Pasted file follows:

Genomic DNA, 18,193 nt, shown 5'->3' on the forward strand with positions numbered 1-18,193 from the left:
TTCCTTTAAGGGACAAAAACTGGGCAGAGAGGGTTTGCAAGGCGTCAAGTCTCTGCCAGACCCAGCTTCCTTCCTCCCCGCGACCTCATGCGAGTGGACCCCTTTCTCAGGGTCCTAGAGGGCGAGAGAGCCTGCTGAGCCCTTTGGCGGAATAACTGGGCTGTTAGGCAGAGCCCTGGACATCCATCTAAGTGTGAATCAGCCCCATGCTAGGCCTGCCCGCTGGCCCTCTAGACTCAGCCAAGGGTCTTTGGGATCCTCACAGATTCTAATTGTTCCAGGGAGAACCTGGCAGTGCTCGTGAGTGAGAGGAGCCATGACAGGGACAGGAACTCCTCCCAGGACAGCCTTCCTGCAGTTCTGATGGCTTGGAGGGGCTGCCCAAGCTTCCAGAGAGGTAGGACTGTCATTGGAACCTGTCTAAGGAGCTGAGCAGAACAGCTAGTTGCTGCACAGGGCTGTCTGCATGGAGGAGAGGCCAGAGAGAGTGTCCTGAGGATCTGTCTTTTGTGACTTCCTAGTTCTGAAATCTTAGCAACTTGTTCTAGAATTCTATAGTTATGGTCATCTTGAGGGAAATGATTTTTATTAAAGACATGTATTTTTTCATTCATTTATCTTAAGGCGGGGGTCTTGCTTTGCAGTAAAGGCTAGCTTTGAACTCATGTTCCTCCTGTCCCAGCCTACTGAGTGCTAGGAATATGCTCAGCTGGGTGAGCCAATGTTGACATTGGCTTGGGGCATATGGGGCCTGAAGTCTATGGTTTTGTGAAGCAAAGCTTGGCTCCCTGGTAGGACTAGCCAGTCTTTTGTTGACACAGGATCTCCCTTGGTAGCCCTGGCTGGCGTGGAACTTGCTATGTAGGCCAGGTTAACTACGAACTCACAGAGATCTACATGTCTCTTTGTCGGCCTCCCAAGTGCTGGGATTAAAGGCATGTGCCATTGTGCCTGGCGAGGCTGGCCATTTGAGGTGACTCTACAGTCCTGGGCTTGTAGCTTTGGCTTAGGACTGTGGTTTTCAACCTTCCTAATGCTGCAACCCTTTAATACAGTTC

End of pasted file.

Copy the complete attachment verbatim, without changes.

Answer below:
Genomic DNA, 18,193 nt, shown 5'->3' on the forward strand with positions numbered 1-18,193 from the left:
TTCCTTTAAGGGACAAAAACTGGGCAGAGAGGGTTTGCAAGGCGTCAAGTCTCTGCCAGACCCAGCTTCCTTCCTCCCCGCGACCTCATGCGAGTGGACCCCTTTCTCAGGGTCCTAGAGGGCGAGAGAGCCTGCTGAGCCCTTTGGCGGAATAACTGGGCTGTTAGGCAGAGCCCTGGACATCCATCTAAGTGTGAATCAGCCCCATGCTAGGCCTGCCCGCTGGCCCTCTAGACTCAGCCAAGGGTCTTTGGGATCCTCACAGATTCTAATTGTTCCAGGGAGAACCTGGCAGTGCTCGTGAGTGAGAGGAGCCATGACAGGGACAGGAACTCCTCCCAGGACAGCCTTCCTGCAGTTCTGATGGCTTGGAGGGGCTGCCCAAGCTTCCAGAGAGGTAGGACTGTCATTGGAACCTGTCTAAGGAGCTGAGCAGAACAGCTAGTTGCTGCACAGGGCTGTCTGCATGGAGGAGAGGCCAGAGAGAGTGTCCTGAGGATCTGTCTTTTGTGACTTCCTAGTTCTGAAATCTTAGCAACTTGTTCTAGAATTCTATAGTTATGGTCATCTTGAGGGAAATGATTTTTATTAAAGACATGTATTTTTTCATTCATTTATCTTAAGGCGGGGGTCTTGCTTTGCAGTAAAGGCTAGCTTTGAACTCATGTTCCTCCTGTCCCAGCCTACTGAGTGCTAGGAATATGCTCAGCTGGGTGAGCCAATGTTGACATTGGCTTGGGGCATATGGGGCCTGAAGTCTATGGTTTTGTGAAGCAAAGCTTGGCTCCCTGGTAGGACTAGCCAGTCTTTTGTTGACACAGGATCTCCCTTGGTAGCCCTGGCTGGCGTGGAACTTGCTATGTAGGCCAGGTTAACTACGAACTCACAGAGATCTACATGTCTCTTTGTCGGCCTCCCAAGTGCTGGGATTAAAGGCATGTGCCATTGTGCCTGGCGAGGCTGGCCATTTGAGGTGACTCTACAGTCCTGGGCTTGTAGCTTTGGCTTAGGACTGTGGTTTTCAACCTTCCTAATGCTGCAACCCTTTAATACAGTTC